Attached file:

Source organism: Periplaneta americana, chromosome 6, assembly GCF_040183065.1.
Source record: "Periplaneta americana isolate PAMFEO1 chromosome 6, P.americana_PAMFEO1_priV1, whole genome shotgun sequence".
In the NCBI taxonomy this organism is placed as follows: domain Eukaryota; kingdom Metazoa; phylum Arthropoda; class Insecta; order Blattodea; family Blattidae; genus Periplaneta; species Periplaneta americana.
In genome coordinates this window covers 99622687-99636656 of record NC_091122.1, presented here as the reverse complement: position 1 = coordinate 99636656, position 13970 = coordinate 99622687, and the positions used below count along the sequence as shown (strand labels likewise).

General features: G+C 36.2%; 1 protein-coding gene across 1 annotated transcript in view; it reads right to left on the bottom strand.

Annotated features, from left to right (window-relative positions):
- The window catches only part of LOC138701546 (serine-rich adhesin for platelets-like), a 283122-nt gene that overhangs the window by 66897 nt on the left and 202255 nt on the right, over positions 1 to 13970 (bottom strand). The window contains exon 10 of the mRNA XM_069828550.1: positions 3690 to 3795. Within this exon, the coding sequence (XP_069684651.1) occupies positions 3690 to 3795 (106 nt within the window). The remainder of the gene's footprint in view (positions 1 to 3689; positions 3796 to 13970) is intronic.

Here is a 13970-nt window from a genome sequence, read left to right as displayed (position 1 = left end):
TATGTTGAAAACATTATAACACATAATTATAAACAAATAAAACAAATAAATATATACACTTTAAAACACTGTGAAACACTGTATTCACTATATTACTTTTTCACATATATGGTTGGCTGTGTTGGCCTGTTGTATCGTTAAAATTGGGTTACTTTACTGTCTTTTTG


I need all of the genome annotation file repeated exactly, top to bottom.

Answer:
Source organism: Periplaneta americana, chromosome 6, assembly GCF_040183065.1.
Source record: "Periplaneta americana isolate PAMFEO1 chromosome 6, P.americana_PAMFEO1_priV1, whole genome shotgun sequence".
In the NCBI taxonomy this organism is placed as follows: domain Eukaryota; kingdom Metazoa; phylum Arthropoda; class Insecta; order Blattodea; family Blattidae; genus Periplaneta; species Periplaneta americana.
In genome coordinates this window covers 99622687-99636656 of record NC_091122.1, presented here as the reverse complement: position 1 = coordinate 99636656, position 13970 = coordinate 99622687, and the positions used below count along the sequence as shown (strand labels likewise).

General features: G+C 36.2%; 1 protein-coding gene across 1 annotated transcript in view; it reads right to left on the bottom strand.

Annotated features, from left to right (window-relative positions):
- The window catches only part of LOC138701546 (serine-rich adhesin for platelets-like), a 283122-nt gene that overhangs the window by 66897 nt on the left and 202255 nt on the right, over positions 1 to 13970 (bottom strand). The window contains exon 10 of the mRNA XM_069828550.1: positions 3690 to 3795. Within this exon, the coding sequence (XP_069684651.1) occupies positions 3690 to 3795 (106 nt within the window). The remainder of the gene's footprint in view (positions 1 to 3689; positions 3796 to 13970) is intronic.

Here is a 13970-nt window from a genome sequence, read left to right as displayed (position 1 = left end):
TATGTTGAAAACATTATAACACATAATTATAAACAAATAAAACAAATAAATATATACACTTTAAAACACTGTGAAACACTGTATTCACTATATTACTTTTTCACATATATGGTTGGCTGTGTTGGCCTGTTGTATCGTTAAAATTGGGTTACTTTACTGTCTTTTTG